Contact Forging and Casting Assistance

ICE Customer Comment card

Forging and Casting

DLA's Forgings and Castings Program is managed by the Aviation Forging & Casting Assistance Team ( AFCAT), a collaboration with the American Metalcasting Consortium (AMC ) and the Forging Defense Manufacturing Consortium (FDMC ).

AFCAT provides wide ranging services to DLA Aviation, DLA vendors and our Service customers.

Forging and Casting Services include:

  • Locating tooling
  • Providing assistance to Aviation Specialists
  • Identifying foundry & forging sources
  • Interpreting Contract Drawings – Specifications
  • Requests for ESA clarification of a technical nature
  • Assisting foundries and forges
  • Reducing procurement lead time on out-of-productions items
  • Offering Technical Information Transfer Seminars in Richmond
  • Holding Engineering Seminars at Service Engineer Venues

For contractor training sponsored by Headquarters DLA may please contact AMC or FDMC directly.

Assistance Request

You may send us a Casting or Forging assistance request by clicking on our new VE Assistance Request form button below.

► First time users must first register through AMPS (PDF) 

Locating Tooling

The subject matter experts that are team members of the Aviation Forging and Casting Assistance Team know the DLA procurement system and also have the technical knowledge to assist foundries and forge shops so they can meet procurement requirements. One of the most common requests AFCAT receives is to help identify tooling.

Tooling includes forging dies, casting patterns and molds, and machining and inspection fixtures. When tooling is not available, interested vendors must plan to have it manufactured during contract performance. This will increase cost and may result in extended lead time.

Once contractors have reviewed the technical data package and identified the part number of casting or forging, you should conduct a search for tooling:


Contractors with a subscription to Haystack® Gold should use the National Forging Tooling Database that is part of their subscription. View the Case History for the T-38 Fuel Tank Lug below to see how valuable access to tooling data can be.

 Case History for the T-38 Fuel Tank Lug

NSN 1560-00-117-5199

  • This stock number was one of DLA's oldest backorders 
  • Tech data specifies forging is required 

F-5 AircraftBlueprint schematics for the T-38 Fuel Tank Lug

  • April 2002, contract award to "Supplier A" who planned to provide a machined part from bar stock. However, the supplier’s First Article did not pass First Article Test.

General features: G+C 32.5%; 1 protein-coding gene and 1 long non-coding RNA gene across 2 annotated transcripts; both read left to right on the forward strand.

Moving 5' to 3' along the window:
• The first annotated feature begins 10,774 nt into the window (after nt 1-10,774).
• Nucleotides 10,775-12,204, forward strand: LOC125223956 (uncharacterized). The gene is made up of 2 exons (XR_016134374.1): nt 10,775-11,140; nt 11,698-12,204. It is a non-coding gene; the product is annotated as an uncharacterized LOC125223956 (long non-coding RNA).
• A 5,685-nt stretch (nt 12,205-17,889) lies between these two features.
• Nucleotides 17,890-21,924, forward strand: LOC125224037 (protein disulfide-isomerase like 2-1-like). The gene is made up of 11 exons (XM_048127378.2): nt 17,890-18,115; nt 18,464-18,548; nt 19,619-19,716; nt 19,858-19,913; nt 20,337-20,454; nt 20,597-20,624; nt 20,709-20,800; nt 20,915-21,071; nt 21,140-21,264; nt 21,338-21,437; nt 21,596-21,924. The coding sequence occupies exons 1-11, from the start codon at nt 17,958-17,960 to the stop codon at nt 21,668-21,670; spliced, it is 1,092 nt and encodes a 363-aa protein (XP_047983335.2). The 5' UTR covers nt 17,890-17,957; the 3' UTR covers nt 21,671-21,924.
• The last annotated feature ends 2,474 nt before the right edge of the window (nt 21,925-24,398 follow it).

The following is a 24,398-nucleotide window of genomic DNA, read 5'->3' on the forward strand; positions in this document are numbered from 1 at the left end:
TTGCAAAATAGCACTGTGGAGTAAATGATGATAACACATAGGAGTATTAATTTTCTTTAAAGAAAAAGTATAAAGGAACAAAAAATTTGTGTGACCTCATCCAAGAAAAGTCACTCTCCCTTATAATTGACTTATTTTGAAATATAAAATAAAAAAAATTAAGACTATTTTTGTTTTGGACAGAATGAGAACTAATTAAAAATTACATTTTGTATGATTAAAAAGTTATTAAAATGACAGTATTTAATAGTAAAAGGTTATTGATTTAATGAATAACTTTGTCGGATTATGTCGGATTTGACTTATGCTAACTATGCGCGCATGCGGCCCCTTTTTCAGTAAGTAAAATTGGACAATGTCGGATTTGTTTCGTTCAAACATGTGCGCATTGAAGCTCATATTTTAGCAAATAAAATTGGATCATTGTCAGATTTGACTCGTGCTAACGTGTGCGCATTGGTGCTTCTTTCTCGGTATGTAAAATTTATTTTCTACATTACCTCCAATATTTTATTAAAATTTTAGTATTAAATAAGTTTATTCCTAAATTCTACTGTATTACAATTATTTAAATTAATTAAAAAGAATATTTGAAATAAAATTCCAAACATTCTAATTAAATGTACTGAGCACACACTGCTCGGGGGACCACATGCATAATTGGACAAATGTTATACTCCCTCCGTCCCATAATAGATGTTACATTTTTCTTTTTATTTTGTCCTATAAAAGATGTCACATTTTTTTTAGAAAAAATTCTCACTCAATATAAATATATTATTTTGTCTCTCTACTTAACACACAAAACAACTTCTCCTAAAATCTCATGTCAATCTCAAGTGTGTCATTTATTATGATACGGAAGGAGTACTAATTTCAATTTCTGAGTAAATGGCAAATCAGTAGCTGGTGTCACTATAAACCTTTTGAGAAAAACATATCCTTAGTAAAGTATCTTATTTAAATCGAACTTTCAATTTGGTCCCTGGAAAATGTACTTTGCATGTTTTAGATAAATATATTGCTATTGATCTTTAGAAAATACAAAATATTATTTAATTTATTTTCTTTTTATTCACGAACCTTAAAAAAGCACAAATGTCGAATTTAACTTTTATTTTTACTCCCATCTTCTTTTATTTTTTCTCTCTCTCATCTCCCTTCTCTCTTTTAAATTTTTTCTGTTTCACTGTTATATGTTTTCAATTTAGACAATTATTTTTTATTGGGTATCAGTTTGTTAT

• Even after the contract delivery date was extended "Supplier A" still could not produce compliant parts so the contract was cancelled July 2004;
  • As part of an AFCAT assistance request FDMC located a capable supplier in their National Forging Tooling Database;
  • November 2004, DLA Aviation issued contract to "Supplier B" the capable supplier; and,
  • 30 days after contract award, "Supplier B" delivers acceptable parts.

Time Savings: 100 to 150 days

The following time line indicates that only 9 days elapsed between finding the tool and placing an order. October 11, 2004 – Request from Becky Bigger at Prop Shaft Supply, Inc for a forge part with NSN 2520-00-796-3997 (part number 7962742) October 12, 2004 – Russell Beard, FORGE-IT Team Leader, checked the NFTD and found the forging company (IMT Forge - a Forging Industry Association Member Company) with the tooling and called the company to verify that the tooling was on-hand. October 20, 2004 - Received verification from IMT Forge that an order for the part had been received. Cost Savings: $15,000 to duplicate the tooling.

Forge Shop Customer

“This database in invaluable to companies like myself, that do work for the US military. This last forging I ordered is a 70 piece order. There is no way, we could afford the time and expense of creating new tooling, especially when there is existing tooling somewhere out there. We do the bulk of our contracts for the military, in small run, short lead-time replacement parts, for older equipment. We manufacture drive-shafts and components. If we cannot find tooling for some of these jobs, we are forced to rough machine bar stock, heat treat, and then comeback and finish machine. Sometimes 2 or 3 rough machining ops are required depending on the type of part. This process leads to increased expense, and lead-times for our military, sometimes the expense is 10 X the cost, due to excess material, and machining operations. Sometimes, the required material is not available, except in billet form, and the part cannot be made from bar stock. This requires a deviation from the Military, and you can imagine how difficult and sometimes impossible that is. Please continue your work on this project. It benefits, not only govt. contractors like myself, but also the military, and the forging houses, that are storing this old tooling instead of running jobs with it, while big run jobs are outsourced overseas. I see this project as a benefit for all involved."


Depending on the type of casting required, contractors bidding on a DLA or DoD solicitations may wish to look for tooling through the Integrated Casting Order Network (ICON) website. Upon arriving at the ICON homepage, click on the Defense Tooling Locator tab on the top horizontal navigation bar.

In addition, AFCAT encourages foundries interested in castings to register for access to ICON , which combines a casting tooling database with other data sources to simplify the procurement process.